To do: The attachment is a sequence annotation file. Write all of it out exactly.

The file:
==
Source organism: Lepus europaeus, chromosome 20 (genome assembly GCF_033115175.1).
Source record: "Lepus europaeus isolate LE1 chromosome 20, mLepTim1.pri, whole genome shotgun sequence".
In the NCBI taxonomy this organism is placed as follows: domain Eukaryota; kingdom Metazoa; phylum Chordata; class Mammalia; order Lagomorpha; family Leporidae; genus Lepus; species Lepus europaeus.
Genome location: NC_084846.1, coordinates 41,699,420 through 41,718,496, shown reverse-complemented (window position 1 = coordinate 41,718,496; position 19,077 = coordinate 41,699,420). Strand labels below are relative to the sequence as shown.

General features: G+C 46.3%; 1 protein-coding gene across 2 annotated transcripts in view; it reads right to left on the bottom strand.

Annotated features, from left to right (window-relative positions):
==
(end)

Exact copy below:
Source organism: Lepus europaeus, chromosome 20 (genome assembly GCF_033115175.1).
Source record: "Lepus europaeus isolate LE1 chromosome 20, mLepTim1.pri, whole genome shotgun sequence".
In the NCBI taxonomy this organism is placed as follows: domain Eukaryota; kingdom Metazoa; phylum Chordata; class Mammalia; order Lagomorpha; family Leporidae; genus Lepus; species Lepus europaeus.
Genome location: NC_084846.1, coordinates 41,699,420 through 41,718,496, shown reverse-complemented (window position 1 = coordinate 41,718,496; position 19,077 = coordinate 41,699,420). Strand labels below are relative to the sequence as shown.

General features: G+C 46.3%; 1 protein-coding gene across 2 annotated transcripts in view; it reads right to left on the bottom strand.

Annotated features, from left to right (window-relative positions):